Here's a weed I can't identify. It's growing in the watermelons and no wonder! Look at the leaf shape. The flowers are yellow just like the watermelon blossoms. It has been doing," Don't pull me I'm a watermelon. " and getting away with it. I'm onto it now. It's growth habit is wrong. It's still has flowers when the watermelon plants don't, and those spiny little things are a dead giveaway. My suspicions are that we planted this weed when we planted the watermelon.

It always amazes me when a weed changes its growth habit and hides among my garden specimens. Frequently weeds get to flower before they are discovered. I'm sure that is their plan since reproduction is the ultimate goal of every plant.

Of course as soon as the impostor is discovered, out it comes. This bogus watermelon plant is now in the compost where it belongs.

It's cool cloudy and rainy, typical weather for the time of the Perseid meteor shower. Peak is Tuesday, but we will watch for falling stars for the next few nights if we get any holes in the clouds. It's a family tradition!

Saturday, August 9, 2008

Hummingbirds Love Red

Hummingbirds love red flowers, and so it follows that I love red flowers too. I also love bulbs and this Crocosmia grows from a bulb. Having misplaced the tag , I looked this one up in my bulb book. I'm not sure if the is "Lucifer" cultivar, but it should be. I gave in to temptation here. In the catalogs this plant is usually marked zones 5-7. In my bulb book that generally tells the real truth, it is listed as zone 7. Here zone 4 is safe. Zone 5 is pushing it. After that it's take it inside or call it an annual.

Planted on the south side of the stone wall this plant has been holding its own for several years and the blossoms are lovely. But even with the southern exposure , the stone wall, and global warming , zone 7 is a real stretch. Remembering to mulch this plant in the fall is necessary. Expecting it to thrive is foolhardy.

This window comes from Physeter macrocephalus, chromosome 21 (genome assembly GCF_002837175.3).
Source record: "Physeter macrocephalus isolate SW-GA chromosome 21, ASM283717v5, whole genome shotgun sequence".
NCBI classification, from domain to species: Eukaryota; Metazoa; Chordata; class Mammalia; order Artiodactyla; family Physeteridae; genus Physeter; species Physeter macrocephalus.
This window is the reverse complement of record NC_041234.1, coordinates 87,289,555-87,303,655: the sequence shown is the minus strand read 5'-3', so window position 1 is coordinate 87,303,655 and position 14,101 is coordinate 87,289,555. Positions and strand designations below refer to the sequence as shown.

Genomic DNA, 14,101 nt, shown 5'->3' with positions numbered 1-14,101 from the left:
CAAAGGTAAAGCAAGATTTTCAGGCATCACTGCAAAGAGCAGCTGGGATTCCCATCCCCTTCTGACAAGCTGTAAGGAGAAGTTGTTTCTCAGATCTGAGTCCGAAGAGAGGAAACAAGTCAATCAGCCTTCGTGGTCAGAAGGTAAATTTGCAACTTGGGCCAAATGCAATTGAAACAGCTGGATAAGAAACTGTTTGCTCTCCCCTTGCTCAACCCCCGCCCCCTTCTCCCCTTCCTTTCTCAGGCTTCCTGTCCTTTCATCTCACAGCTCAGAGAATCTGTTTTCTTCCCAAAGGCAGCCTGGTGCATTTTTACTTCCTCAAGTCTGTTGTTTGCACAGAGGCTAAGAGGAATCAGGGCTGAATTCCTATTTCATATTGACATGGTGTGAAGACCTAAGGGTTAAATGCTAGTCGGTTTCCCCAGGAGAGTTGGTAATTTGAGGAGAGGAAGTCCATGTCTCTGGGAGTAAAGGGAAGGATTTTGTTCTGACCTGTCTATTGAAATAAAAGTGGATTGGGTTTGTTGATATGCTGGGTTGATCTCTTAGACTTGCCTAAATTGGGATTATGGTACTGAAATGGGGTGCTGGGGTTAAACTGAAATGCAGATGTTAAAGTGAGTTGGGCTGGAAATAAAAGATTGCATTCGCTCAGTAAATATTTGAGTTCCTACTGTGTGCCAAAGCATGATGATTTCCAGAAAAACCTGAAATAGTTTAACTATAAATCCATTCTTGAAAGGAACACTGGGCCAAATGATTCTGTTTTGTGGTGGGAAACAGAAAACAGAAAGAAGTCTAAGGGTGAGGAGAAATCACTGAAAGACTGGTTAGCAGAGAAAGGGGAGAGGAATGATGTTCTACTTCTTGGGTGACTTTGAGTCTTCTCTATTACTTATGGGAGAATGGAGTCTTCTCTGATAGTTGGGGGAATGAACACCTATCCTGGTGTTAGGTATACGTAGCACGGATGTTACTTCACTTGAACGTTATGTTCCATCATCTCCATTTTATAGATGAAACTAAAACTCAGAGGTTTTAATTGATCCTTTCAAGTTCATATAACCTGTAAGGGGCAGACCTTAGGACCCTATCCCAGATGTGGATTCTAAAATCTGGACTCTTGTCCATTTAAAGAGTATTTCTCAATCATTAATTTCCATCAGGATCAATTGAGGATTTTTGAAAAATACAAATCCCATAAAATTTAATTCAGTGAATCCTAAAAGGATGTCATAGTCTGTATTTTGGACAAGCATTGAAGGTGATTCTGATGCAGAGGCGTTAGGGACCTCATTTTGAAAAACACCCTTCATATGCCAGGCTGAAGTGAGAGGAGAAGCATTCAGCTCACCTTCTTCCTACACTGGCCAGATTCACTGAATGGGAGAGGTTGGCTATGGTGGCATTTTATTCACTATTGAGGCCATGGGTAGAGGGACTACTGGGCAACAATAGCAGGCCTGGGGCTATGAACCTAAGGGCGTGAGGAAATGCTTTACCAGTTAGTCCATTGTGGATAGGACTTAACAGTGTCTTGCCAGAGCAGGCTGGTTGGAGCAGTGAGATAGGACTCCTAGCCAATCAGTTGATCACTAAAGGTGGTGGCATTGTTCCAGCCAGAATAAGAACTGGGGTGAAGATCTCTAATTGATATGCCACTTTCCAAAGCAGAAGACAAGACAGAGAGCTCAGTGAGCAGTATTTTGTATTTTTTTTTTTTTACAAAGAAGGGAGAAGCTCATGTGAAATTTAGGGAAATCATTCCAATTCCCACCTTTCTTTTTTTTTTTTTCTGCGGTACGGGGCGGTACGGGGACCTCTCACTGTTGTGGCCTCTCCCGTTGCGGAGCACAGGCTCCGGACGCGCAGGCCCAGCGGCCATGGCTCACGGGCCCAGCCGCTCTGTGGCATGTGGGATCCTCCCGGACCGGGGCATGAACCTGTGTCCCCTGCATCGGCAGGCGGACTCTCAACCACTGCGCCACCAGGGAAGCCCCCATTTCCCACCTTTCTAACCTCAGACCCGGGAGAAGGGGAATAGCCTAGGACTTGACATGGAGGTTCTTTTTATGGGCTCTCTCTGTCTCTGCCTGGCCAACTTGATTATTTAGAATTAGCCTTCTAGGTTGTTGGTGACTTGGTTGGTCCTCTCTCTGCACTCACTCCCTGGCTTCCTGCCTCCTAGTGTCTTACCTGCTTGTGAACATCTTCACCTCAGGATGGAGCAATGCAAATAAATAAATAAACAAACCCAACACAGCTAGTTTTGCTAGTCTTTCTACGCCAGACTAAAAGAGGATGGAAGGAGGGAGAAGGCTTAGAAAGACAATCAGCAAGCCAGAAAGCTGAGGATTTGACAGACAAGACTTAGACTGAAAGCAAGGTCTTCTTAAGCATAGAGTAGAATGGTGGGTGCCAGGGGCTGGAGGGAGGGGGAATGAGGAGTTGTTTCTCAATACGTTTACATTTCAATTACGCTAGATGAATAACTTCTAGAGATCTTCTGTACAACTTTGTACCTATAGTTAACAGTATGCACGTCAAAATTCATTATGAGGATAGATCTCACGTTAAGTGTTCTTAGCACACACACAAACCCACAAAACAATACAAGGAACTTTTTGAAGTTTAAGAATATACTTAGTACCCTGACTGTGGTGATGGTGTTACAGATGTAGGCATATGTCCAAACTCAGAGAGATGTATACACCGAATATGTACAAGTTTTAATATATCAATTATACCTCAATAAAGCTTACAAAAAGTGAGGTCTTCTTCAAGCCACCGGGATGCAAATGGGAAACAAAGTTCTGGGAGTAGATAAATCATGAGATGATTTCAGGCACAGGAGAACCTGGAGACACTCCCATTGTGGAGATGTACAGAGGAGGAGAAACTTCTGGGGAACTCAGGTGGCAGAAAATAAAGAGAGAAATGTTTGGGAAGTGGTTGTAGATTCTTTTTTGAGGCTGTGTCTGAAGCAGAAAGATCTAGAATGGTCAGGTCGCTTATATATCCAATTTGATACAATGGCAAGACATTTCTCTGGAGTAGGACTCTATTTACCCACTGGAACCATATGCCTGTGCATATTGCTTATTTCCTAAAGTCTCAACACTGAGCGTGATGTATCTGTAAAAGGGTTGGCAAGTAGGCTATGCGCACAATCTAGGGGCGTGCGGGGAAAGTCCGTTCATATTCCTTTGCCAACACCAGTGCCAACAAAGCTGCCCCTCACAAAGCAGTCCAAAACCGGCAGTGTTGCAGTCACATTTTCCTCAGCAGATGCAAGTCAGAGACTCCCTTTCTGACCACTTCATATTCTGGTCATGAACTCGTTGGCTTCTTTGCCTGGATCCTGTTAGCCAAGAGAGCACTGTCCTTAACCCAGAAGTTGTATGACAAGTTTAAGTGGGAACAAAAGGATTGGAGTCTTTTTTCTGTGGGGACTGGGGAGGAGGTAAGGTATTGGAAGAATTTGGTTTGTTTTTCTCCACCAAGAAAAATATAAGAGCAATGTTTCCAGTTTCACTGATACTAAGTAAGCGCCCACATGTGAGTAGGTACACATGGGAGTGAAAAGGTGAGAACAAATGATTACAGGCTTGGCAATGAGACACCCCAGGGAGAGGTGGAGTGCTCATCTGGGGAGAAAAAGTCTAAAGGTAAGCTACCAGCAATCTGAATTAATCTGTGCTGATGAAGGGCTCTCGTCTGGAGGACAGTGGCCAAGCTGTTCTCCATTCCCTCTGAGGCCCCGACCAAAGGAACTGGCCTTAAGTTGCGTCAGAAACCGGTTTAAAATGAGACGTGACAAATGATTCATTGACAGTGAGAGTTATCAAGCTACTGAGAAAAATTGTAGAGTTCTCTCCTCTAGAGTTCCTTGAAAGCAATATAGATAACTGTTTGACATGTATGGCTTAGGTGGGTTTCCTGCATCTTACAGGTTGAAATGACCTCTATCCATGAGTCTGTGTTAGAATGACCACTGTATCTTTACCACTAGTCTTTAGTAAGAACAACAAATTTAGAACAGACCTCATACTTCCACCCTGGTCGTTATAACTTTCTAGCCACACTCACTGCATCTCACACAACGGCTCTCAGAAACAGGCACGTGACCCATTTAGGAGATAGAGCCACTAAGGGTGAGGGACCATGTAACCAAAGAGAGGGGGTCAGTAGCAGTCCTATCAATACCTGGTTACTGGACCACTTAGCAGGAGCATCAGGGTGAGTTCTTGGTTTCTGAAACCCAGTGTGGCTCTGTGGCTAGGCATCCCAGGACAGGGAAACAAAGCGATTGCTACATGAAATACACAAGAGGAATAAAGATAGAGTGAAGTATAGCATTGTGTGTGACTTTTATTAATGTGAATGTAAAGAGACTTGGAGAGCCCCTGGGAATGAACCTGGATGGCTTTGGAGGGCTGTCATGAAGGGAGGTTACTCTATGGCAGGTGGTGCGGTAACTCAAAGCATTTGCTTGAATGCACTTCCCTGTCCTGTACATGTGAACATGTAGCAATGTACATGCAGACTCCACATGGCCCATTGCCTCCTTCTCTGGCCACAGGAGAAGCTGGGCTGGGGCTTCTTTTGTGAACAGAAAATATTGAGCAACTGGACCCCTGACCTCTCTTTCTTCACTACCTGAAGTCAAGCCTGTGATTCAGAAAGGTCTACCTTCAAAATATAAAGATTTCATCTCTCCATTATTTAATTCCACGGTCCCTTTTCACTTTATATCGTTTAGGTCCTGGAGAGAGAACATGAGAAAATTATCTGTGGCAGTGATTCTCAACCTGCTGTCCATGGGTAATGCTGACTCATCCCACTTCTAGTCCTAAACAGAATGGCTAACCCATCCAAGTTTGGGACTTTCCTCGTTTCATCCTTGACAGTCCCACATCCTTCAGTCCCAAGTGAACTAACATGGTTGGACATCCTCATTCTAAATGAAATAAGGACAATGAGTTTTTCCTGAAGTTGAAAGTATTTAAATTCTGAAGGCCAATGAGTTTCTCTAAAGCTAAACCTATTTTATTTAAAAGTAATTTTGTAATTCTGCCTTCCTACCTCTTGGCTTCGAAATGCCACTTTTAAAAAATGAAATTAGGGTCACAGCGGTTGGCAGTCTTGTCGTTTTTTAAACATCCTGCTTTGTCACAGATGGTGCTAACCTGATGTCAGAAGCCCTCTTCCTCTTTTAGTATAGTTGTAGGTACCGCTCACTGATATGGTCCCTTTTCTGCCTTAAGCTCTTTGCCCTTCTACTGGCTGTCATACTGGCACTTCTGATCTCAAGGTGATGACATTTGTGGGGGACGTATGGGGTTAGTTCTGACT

All that being said, it's red, it's blooming, the hummingbirds are happy, and so am I.

Friday, August 8, 2008

Tomatoes of Our Very Own

Finally the tomato harvest has begun. Sweet 100's are small , but so delicious. We should have these from now until frost.

These little yellow pear tomatoes are a favorite of mine. Some years I can't find them. This year I did. I cut them lengthwise and mix them with halved cherry tomatoes. I like the different shapes and colors. I add garlic, olive oil, fresh basil, pepper, a little salt and wine vinegar and chill slightly. Served over fresh garden lettuce it's a dish ready for a party . Best of all it's really delicious

The tricky part is to keep from eating those sweet little tomatoes before I get them out of the garden.

Thursday, August 7, 2008

Our Garden Skyscraper

New York City has the Empire State Building, the stone wall garden has this hollyhock. It is without a doubt the tallest thing in the garden. It even passed the smoke bush. Of course it's not taller than the house. That would be stretching it. To gain a little perspective, the metal post next to the hollyhock is six feet tall. OK, take off about six inches for the part driven into the ground.

The cause of this rampant growth is a mystery. The hollyhock is self planted on the line that separates the stone path and the planting bed. Half of the root mass is in the eight inch deep stone path. The other half is in the enriched planting bed. Has the plant been able to balance the great drainage with the rich nutrient load? Will we plant the seeds in like locations throughout the garden?

This is a tourist's eye view of the hollyhock. I stood at the base of the plant and turned my camera skyward, just like a tourist on the sidewalk would do at the base of the Empire State Building. So how tall is it really? One estimate is more than ten feet. I guess it's tall enough to make me collect seed from it to plant in the garden.

Wednesday, August 6, 2008

Treasure In the Gunks

Many of our plants have an unusual route to our garden. Clethra is one such plant. Ed and daughter Amy have hiked extensively in the Catskills and the Shawangunk Mountains. An August hike in the Gunks took them through a cloud of sweet fragrance. Most wildflowers are well past by August so the source of the sweet smell had to be found. Walking into the breeze led them to dark green bushes covered with white flowers.

Our garden specimens came from Phyllis' garden. Clethera reproduces freely by underground runners. We have had more success with these daughter plants. Rabbits find them tasty, so protection is required while the plants are small.

The period of bloom makes this plant special. Its connection to a past pleasant day makes it a treasure here!

Tuesday, August 5, 2008

Phlox, Everyone's Favorite